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Wednesday, 19 March 2008
Page: 1288


Senator JOHNSTON (3:06 PM) —I move:

That the Senate take note of the answer given by the Minister for Climate Change and Water (Senator Wong) to a question without notice asked by Senator Chapman today relating to electricity prices and the renewable energy target.

In my motion, I could have used the term ‘responses’ because for two weeks now, in these sittings, we have not had one single answer from the government on any question—not one answer. It is patently obvious that they are not across their briefs, are not able to digest the most fundamental of facts associated with their portfolios and come in here with preset speeches to ramble away on the side to look like they are saying something when in fact they cannot answer even one question in two weeks.

That would not be so bad save for the fact that the emissions-trading scheme is bigger and more significant to our economy than the GST. It is going to do absolutely horrendous things to the costs incurred by electricity generators, particularly gas and coal generators. Can I draw the minister’s attention to an article in the Australian today, written by Matthew Warren. He starts his article by saying:

LABOR’S plan to dramatically increase the mandatory levels of renewable energy will cost the economy $1.5 billion and drive up power bills by 6 per cent.

That is just the renewable energy quotient: 20 per cent by 2020. What is going to happen if the minister happens to agree with Mr Garnaut—whom she has said is the touchstone of the Labor Party’s policy on an emissions-trading scheme—and Mr Garnaut says there is to be no compensation for gas or coal electricity generators, particularly on the eastern seaboard? What is going to happen to electricity prices? I can tell you, Mr Deputy President: they will go through the roof. The minister and her party have spent 11 years in opposition. They ran around during the campaign talking about renewable energy targets and all of that, but when they get into power they have absolutely nothing to back it up with. What that means is that mum and dad are going to have to foot the bill for this.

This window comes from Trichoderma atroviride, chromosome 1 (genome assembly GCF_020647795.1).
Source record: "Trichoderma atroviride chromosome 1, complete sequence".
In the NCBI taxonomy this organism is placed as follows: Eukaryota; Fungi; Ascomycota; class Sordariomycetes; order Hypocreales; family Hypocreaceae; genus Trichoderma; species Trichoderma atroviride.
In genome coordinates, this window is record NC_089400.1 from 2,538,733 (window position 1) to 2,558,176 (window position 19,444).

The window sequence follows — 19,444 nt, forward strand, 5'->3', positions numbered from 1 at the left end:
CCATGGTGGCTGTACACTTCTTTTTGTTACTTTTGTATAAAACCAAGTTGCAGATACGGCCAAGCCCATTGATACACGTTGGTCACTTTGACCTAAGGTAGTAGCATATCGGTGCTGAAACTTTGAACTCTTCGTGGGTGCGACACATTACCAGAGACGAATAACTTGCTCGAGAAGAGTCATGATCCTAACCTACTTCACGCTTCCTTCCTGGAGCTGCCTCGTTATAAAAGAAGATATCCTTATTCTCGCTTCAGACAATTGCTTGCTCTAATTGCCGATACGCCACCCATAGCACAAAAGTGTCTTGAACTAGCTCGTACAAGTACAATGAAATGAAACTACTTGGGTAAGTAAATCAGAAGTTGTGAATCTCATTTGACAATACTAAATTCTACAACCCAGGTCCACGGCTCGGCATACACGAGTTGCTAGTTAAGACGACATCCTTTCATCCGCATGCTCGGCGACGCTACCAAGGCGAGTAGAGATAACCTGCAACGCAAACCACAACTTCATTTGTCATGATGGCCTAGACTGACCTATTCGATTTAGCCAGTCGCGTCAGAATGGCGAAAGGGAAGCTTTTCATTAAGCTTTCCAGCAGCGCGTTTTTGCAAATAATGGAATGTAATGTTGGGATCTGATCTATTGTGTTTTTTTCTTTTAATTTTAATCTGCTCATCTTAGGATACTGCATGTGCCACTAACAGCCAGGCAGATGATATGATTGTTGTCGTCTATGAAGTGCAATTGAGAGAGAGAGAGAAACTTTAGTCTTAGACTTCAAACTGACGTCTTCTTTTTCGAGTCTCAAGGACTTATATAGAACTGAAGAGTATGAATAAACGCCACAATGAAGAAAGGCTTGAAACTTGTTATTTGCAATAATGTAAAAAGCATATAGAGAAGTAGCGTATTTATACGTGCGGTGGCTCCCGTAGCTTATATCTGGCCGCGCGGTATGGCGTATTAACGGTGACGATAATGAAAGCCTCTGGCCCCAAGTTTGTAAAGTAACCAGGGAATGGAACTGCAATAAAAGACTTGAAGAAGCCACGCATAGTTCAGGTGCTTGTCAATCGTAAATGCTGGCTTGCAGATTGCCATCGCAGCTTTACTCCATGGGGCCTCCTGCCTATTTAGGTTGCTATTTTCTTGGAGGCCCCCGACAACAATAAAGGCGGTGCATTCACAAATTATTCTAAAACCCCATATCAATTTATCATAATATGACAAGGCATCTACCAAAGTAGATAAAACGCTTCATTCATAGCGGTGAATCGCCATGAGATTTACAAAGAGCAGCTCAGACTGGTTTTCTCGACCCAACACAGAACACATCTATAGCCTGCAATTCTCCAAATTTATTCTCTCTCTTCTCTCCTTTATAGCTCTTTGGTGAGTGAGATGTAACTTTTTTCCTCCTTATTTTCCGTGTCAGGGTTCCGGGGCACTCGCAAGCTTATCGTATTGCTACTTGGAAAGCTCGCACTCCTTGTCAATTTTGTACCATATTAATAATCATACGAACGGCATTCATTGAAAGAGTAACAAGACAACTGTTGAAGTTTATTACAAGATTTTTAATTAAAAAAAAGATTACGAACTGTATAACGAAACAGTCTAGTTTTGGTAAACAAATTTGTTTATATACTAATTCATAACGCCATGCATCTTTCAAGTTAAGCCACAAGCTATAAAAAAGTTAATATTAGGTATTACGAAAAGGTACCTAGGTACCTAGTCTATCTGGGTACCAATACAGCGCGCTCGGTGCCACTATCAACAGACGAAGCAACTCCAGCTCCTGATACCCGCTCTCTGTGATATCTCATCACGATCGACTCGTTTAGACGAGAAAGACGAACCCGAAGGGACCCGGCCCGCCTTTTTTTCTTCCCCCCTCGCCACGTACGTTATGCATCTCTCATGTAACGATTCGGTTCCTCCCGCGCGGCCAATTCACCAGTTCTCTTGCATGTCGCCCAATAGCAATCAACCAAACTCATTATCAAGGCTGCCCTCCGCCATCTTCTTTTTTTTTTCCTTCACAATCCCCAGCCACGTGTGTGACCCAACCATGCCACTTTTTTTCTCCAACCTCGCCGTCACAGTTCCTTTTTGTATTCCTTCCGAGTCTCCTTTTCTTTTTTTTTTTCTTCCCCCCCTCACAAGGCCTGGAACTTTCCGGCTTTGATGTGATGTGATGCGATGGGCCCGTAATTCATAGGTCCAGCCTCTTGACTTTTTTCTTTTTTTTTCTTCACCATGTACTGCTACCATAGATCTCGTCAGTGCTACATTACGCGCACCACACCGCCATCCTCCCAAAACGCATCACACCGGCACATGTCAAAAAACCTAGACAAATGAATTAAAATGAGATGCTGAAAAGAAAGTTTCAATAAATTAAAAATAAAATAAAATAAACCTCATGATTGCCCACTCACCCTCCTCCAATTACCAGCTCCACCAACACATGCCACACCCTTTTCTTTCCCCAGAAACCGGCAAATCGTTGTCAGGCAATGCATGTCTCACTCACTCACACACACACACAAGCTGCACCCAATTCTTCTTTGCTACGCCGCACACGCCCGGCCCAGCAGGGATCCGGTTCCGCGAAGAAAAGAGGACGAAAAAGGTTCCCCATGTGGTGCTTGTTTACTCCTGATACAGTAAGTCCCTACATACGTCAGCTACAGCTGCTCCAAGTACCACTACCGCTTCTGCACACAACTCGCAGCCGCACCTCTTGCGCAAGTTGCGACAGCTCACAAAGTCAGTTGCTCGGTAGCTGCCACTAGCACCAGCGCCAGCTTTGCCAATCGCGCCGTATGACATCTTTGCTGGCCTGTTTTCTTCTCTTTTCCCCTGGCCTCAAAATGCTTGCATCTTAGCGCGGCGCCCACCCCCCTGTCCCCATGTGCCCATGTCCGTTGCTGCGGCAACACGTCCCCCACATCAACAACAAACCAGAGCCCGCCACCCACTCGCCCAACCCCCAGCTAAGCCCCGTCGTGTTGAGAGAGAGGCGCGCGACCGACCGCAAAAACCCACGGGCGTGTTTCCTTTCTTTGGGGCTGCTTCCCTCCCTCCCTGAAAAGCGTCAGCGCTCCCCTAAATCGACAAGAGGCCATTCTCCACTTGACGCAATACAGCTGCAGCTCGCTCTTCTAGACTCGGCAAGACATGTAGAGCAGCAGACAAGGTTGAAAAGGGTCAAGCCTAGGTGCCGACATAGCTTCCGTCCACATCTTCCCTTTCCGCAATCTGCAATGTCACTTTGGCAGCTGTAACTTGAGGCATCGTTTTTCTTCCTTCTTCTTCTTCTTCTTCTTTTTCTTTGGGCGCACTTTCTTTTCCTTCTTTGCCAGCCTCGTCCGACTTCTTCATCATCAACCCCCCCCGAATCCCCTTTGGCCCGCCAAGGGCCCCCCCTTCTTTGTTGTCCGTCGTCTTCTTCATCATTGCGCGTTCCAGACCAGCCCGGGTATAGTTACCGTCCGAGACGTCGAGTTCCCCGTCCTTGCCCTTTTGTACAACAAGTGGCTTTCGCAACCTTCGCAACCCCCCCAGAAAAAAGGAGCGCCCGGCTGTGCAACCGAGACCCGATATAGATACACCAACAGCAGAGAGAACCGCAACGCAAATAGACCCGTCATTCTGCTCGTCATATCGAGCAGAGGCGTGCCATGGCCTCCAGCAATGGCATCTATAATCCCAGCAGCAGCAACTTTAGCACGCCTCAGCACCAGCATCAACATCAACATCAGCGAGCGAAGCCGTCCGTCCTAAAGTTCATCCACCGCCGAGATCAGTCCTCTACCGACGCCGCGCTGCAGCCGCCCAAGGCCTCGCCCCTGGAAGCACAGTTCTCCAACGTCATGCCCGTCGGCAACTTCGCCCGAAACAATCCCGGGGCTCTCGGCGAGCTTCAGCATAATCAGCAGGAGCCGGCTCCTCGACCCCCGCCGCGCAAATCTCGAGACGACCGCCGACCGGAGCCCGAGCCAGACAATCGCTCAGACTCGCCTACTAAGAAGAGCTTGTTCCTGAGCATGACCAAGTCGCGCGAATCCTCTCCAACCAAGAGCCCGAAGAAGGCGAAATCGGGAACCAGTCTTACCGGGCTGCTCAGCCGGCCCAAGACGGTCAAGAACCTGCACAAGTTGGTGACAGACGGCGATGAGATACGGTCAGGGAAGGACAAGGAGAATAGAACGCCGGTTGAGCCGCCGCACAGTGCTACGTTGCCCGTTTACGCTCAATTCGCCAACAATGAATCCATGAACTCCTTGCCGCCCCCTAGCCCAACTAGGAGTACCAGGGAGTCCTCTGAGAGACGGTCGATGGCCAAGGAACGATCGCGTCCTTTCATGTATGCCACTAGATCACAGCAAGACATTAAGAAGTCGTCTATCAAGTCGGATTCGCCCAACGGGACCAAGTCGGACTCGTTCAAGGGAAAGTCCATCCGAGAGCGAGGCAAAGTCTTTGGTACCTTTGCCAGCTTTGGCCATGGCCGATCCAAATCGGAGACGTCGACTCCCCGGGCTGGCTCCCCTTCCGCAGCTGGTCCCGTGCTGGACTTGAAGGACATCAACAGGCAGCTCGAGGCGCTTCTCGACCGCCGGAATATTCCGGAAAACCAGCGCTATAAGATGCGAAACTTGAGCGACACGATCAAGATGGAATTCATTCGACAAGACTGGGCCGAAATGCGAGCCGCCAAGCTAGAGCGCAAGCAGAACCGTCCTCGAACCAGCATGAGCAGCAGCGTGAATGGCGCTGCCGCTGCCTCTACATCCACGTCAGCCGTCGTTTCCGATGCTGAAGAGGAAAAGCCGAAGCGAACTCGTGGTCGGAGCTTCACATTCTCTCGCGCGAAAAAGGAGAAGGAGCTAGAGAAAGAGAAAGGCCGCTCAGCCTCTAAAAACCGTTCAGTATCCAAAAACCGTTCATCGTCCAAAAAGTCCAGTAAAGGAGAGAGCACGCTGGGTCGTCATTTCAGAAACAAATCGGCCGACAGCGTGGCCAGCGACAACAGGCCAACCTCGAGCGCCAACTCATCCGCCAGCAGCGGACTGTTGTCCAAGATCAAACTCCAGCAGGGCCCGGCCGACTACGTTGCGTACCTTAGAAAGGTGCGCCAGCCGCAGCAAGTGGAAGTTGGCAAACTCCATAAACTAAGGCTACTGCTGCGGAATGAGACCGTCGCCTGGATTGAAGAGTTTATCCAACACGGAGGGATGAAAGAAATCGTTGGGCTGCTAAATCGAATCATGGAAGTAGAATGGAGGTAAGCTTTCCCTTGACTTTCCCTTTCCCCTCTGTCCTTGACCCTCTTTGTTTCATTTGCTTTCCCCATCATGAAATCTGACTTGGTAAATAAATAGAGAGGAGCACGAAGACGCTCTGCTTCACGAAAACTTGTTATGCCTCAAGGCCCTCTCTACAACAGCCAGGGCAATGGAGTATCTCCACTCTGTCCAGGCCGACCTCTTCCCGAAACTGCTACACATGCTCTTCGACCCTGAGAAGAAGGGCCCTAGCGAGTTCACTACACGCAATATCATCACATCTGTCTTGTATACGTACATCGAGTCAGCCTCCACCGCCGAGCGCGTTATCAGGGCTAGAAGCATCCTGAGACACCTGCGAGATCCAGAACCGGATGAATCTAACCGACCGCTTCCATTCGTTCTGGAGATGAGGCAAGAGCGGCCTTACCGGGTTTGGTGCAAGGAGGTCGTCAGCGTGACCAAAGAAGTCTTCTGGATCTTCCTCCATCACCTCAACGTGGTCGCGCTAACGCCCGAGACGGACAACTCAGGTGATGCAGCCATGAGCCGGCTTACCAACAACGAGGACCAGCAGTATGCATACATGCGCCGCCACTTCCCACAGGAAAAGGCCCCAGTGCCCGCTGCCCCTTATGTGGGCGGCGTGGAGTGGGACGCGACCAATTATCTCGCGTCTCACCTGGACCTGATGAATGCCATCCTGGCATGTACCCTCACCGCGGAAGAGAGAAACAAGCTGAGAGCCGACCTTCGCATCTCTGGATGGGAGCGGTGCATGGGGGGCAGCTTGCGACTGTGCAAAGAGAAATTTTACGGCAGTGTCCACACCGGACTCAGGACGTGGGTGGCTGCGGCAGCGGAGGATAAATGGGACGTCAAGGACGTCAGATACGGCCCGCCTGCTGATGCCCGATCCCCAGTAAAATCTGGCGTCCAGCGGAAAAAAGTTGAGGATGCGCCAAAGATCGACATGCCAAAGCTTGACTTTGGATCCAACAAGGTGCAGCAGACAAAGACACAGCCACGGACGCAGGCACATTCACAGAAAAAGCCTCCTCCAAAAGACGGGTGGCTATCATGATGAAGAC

What we are saying is that the government needs to be very, very careful. An emissions-trading scheme is a very, very good thing for this country, but it must be implemented with tremendous care. The minister has given us absolutely no confidence that she understands the commercial risks in this policy. Can I quote the words of John Boshier, the Executive Director of the National Generators Forum. He talks on behalf of 21 major generators, and I want to quote what he has had to say in the Financial Review today:

Coal generators will be faced with the situation where they not only cannot recoup their high carbon costs but also find themselves generating far less electricity in a carbon-constrained nation. This will slash their asset values and render some unviable, leading to premature closure of plant ...

He went on to say:

If we accept what Professor Garnaut is advocating - no adjustment assistance - existing generators will have their asset values significantly reduced. These are the same owners and investors who will be central to introducing the new technologies that will underpin Australia’s transition to a low-carbon economy.

He then went on to say:

If electricity is not there when homes and industry need it, then the costs to the nation are immediate and immense.

These are the things that the minister should be acknowledging and saying that their policy will focus on seeking to avoid—that is, that they will go for the soft landing in implementing this policy and will be absolutely careful and conscious of not damaging the economy, by looking after those big gas and coal fired power stations, so that when the goalposts are moved they are in a position to play ball with the government’s policy and we go forward in a positive way. But the minister does nothing about this. She says nothing about fuel prices. She says nothing about grocery prices. She is going to impose mandatory targets on transport companies. Regional Australia is going to pay through the nose for this unless she gives us some confidence that they are at the forefront of her mind when considering this policy. It is absolutely crucial that she come in here and reassure Australia that she is concerned to look after business when she is instituting her emissions-trading scheme.